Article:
We have a similar choice between possibilities in our own lives, Taylor says, to say “yes or no: yes, I will live this life that is being held out to me or no, I will not….” You can say no to your life, Taylor says, “but you can rest assured that no angels will trouble you ever again.” And then she takes a bold turn that calls for courage on our part, if we say yes to our lives: “You can take part in a thrilling and dangerous scheme with no script and no guarantees. You can agree to smuggle God into the world inside your own body” (“Mothers of God” in Gospel Medicine). How are you bearing God in this world?

Too wonderful even for our imaginations

As Advent comes to an end and Christmas approaches, we look at our lives and the life of the church and ask, What is God doing today, here in our midst, that is too wonderful for our imaginations or our words? What is the hope of your congregation on this last Sunday in Advent? What extraordinary and grace-filled things have happened in your life, and what extraordinary and grace-filled things may yet happen? What is our role in the midst of what God is doing, and are we willing to say “yes” to that role?

Trusting that all things are possible with God requires a leap of faith, not only for Mary but for us today. And, like Mary, we will still have questions. William Brosend, for example, wonders, “If nothing will be impossible with God, why does so much in the lives of the parishioners seem such a mess?” He responds, “That nothing is impossible with God does not mean that God will do anything and everything. On this Sunday it means that God will do this thing. Which makes everything else possible” (New Proclamation Year B 2005).

Nothing impossible for God

So for us in the church, we understand Mary’s words, “For nothing will be impossible for God” as “the creed behind all other creeds. The church should recite it often,” Fred Craddock writes, “not only at the manger, not only at the empty tomb, but on any occasion for reflecting on its own life, joy, and hope” (Preaching through the Christian Year B). Really, this little story contains two recurring biblical messages: “Don’t be afraid,” and “Nothing is impossible with God.”

Joy and hope and trust: the virtues of Advent, it seems. In this Advent season in particular, we’re caught, suspended between fear and hope, on the edge of a new day but facing formidable challenges: war and terrorism, violence on our streets and in our homes, poverty and injustice, persistent economic crises and poisonous political divisions, sexism, racism, and perhaps irreparable harm to the earth…so many problems, many of them mirrored in our own personal lives in broken relationships, ill health, money worries, troubled consciences.

And yet…

And yet, Kimberly Bracken Long assures us that even “the state of our warring world or the state of our broken lives,” no matter how hopeless things may appear, can be healed. In fact, “it has already happened. Because of the birth, life, death, and resurrection of Christ, the holy continues to break into our lives, to bring us closer to the completion of creation and the already-and-not-yet reign of God” (Feasting on the Word Year B, Vol. 1). Where is the holy breaking into the life of your church, into the life of your community, into the life of the world? Where is the holy breaking into your own life?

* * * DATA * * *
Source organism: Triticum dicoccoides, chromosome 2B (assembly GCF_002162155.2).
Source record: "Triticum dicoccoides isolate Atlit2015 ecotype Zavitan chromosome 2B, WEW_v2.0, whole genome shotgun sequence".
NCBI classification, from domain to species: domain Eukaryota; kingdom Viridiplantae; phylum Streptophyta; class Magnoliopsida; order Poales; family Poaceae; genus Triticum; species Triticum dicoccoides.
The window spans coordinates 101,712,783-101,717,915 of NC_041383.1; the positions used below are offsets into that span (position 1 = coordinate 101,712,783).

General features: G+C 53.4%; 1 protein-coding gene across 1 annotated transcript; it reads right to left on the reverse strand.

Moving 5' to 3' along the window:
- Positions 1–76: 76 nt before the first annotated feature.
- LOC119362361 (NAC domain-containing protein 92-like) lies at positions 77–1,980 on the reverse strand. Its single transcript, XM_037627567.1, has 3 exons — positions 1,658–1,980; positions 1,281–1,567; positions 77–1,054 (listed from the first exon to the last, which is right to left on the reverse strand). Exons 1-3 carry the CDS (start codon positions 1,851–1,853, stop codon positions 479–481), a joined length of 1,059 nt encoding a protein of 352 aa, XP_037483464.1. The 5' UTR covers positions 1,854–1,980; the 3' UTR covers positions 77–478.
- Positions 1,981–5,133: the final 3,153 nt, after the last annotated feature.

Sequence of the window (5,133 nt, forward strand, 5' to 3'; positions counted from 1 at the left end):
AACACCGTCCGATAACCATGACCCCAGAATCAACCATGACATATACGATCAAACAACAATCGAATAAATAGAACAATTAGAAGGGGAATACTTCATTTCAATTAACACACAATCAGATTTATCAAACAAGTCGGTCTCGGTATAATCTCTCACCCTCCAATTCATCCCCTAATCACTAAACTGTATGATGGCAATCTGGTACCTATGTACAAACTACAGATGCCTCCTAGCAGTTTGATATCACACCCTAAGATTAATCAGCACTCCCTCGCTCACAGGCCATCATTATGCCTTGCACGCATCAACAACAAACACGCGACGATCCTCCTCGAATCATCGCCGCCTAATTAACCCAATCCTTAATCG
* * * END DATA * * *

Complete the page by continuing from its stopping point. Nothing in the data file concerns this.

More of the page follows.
In the midst of war, longing for peace as we do each Christmas, we might reflect on how we define or describe true peace. Does it appear that peace is impossible, whether between nations, spouses, friends, families, or next-door neighbors? Can you “cry peace” this Advent season? Is that our Advent message in the church?

The closing edge of Advent

Of all the commentaries, Dianne Bergant’s reflection brings us most elegantly to the closing edge of Advent, longing toward Christmas (tomorrow!) and its own promises: “According to ancient Christian writers, God waits for Mary’s yes; creation waits; Adam and Eve wait, the dead in the underworld wait; the angels wait; and so do we.” Because Mary agreed to her role in God’s plan, everything is different for all people, not just for her, but for all of God’s children.

We believe that the future belongs to God, and this story, as it affirms and illustrates the faith of one young girl long ago, also affirms and illuminates the faith of countless others–her ancestors and heirs–who trust in God’s goodness and the salvation we have been promised: “With David we await it, with the nations we long for it, and with Mary we behold it” (Preaching the New Lectionary Year B). And so, let it be with us, according to God’s will.